2024-03-06T21:07:45-05:00May 26th, 2016|Public Forum, Reflections and Ruminations|

How Many Christians Could Read?

How many Christians by near the end of the New Testament period – say, 100 CE – could read and write?   In his intriguing article “Christian Number and Its Implications,” Roman historian Keith Hopkins tries to come up with some ball park figures. As you may recall, he is assuming that there were Christian churches in about 100 communities in the world at the time (we have references to about 50 in our surviving texts, and he is supposing that maybe there were twice as many as we have any evidence for); and he agrees that if Christianity started out with about 1000 believers in the year 40 then with a growth rate of 3.4% per year, by the year 100 there would be just over 7000 Christians in the world. That would mean the 100 churches would have an average of 70 believers.  (Some of course would be larger – think, Rome – others would be much smaller; we’re talking averages here.  And if Rome did have, say 120 believers, they would be meeting [...]

2020-04-03T03:37:36-04:00May 24th, 2016|History of Christianity (100-300CE), Public Forum|

How Many Churches? How Many Letters?

In his important and stimulating article, “Christian Number and Its Implications,” Roman historian Keith Hopkins next begins to think about the implications about the size of the Christian church at different periods.  One point to emphasize is that there was not simply one church.  There were lots of churches in lots of places, and it is a myth to think that they were all one big cohesive bunch.  On the contrary, they were often (as we see in our records) often at odds with each other. But even more than that, even within one city – if it was large enough (think Rome or Antioch for example) there would have been more than one church.  And why?  Because there would have been too many people to meet in one place. The first time we have any evidence of a church “building” – that is, what we today normally think of as a church (the Baptist church on the corner; the Methodist church up the street) – is not until the middle of the third Christian [...]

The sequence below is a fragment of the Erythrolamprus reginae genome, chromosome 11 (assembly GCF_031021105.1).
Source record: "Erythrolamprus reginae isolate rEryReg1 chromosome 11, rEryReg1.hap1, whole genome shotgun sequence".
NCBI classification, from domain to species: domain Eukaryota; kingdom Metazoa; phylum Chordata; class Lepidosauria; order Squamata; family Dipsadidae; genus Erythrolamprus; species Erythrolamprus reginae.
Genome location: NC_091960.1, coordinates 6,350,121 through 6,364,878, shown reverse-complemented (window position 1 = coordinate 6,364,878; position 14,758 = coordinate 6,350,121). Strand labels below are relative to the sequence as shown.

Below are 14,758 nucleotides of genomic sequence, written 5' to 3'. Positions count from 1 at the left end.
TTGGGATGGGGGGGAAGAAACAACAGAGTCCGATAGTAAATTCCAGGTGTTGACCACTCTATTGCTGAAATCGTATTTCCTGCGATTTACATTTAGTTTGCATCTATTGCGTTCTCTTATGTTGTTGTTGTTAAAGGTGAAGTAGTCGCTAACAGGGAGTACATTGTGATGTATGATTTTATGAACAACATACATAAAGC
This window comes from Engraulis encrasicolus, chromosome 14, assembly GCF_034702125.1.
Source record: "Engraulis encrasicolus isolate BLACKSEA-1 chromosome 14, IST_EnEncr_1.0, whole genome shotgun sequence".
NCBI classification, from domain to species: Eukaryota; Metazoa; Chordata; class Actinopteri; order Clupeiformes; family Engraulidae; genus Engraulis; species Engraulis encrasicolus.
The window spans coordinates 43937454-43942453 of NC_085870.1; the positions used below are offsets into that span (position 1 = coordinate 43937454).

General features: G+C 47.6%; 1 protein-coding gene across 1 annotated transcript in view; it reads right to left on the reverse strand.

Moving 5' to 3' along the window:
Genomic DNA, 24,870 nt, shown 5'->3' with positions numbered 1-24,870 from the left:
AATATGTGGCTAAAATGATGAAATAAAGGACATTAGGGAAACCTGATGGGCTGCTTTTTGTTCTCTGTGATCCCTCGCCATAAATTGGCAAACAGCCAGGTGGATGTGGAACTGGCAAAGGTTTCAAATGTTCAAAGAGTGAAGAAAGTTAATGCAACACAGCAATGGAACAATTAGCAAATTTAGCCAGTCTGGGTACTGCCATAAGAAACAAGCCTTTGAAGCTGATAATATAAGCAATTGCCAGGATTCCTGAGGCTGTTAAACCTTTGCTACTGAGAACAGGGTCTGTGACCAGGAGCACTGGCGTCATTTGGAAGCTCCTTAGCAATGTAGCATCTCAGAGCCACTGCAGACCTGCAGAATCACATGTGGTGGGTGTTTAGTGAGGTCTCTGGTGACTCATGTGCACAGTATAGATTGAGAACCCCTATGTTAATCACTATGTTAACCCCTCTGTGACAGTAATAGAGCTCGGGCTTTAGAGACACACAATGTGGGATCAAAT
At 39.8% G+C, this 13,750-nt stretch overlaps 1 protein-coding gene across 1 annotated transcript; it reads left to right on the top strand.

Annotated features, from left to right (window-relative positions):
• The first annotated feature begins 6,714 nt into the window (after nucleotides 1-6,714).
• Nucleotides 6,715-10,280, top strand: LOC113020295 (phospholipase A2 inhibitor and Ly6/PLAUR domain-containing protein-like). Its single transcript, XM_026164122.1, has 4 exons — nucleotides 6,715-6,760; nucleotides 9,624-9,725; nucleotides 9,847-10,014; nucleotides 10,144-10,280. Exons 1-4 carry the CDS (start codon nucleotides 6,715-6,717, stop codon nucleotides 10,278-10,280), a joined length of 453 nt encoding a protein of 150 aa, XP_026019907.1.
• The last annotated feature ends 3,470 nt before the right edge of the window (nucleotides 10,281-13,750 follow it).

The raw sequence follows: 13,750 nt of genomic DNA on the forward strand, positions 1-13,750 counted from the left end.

How Significant Was Early Christianity?

I return now to Roman historian Keith Hopkins’s fascinating and influential article “Christian Number and It’s Implications.”   As I pointed out, for the sake of his article, and after checking it out for plausibility, Hopkins accepts the calculations of Rodney Stark that if Christianity started with 1000 believers in the year 40 CE, and ended up being 10% of the empire (60 million believers) by the time of the Emperor Constantine, you would need a growth rate of about 40% per decade, or, as Hopkins prefers putting it 3.4%). Obviously, as I’ve stated, but need to stress again, we cannot be and are not really thinking that there was a steady rate of growth, that every year there was the same percentage of increase.   We’re talking big numbers over a long range of time, so the *average* rate of growth is just that, an average.  Some years there may have been a loss of numbers, other years a huge spike.  So take that as given.  But if we *were* talking about a steady rate, there [...]

Whom Do We Consider a Christian?

Who counts as a Christian?   When I was a hard-core evangelical at Moody Bible Institute, we had a pretty clear and straightforward answer:  if you have not been born again and accepted Christ as your personal Lord and Savior, you were not a Christian.  No matter what you believed or where you worshiped or how you lived. This meant, among other things, that most people who called themselves Christian were not really Christian.   Episcopalians, Methodists, Lutherans, Presbyterians – most of them were not really Christians.  Roman Catholics were certainly not Christians.   Greek Orthodox?  Not even close.  Mormons?  You gotta be kidding. At the time I knew people who had an even more rigorous definition: if you did not know the exact day and hour in which you had accepted Christ as your Lord and Savior, then you hadn’t done so, and were not saved.   Some were even more strict: you not only had to have accepted Christ, you had to have been baptized by immersion – dunked in the water, as an adult.  Anyone who had not [...]

Dates of the Gospels

EMAIL QUESTION How are the dates that the Gospels were composed determined? I've read that Mark is usually dated to 70 or later because of the reference to the destruction of the temple. Is this the only factor that leads scholars to conclude that it was composed in 70 CE or later or are there other factors? I've heard that Luke and Matthew are likewise dated aroun 80-85 CE to give time for Mark to have been in circulation enough to be a source for them. Is this accurate? How is John usually dated to around 95 CE (or whatever the correct period is) since it is usually described as independent of the other Gospels? RESPONSE This is a great question, and one that I get asked a lot.  How do we actually know when the Gospels were written?   It is actually a difficult question to answer, but the things you’ve already read and heard cover some of the important territory. So let’s start on some basics that I think everyone can agree on.   (Well, [...]

2020-04-03T19:43:50-04:00May 7th, 2012|Canonical Gospels, Reader’s Questions|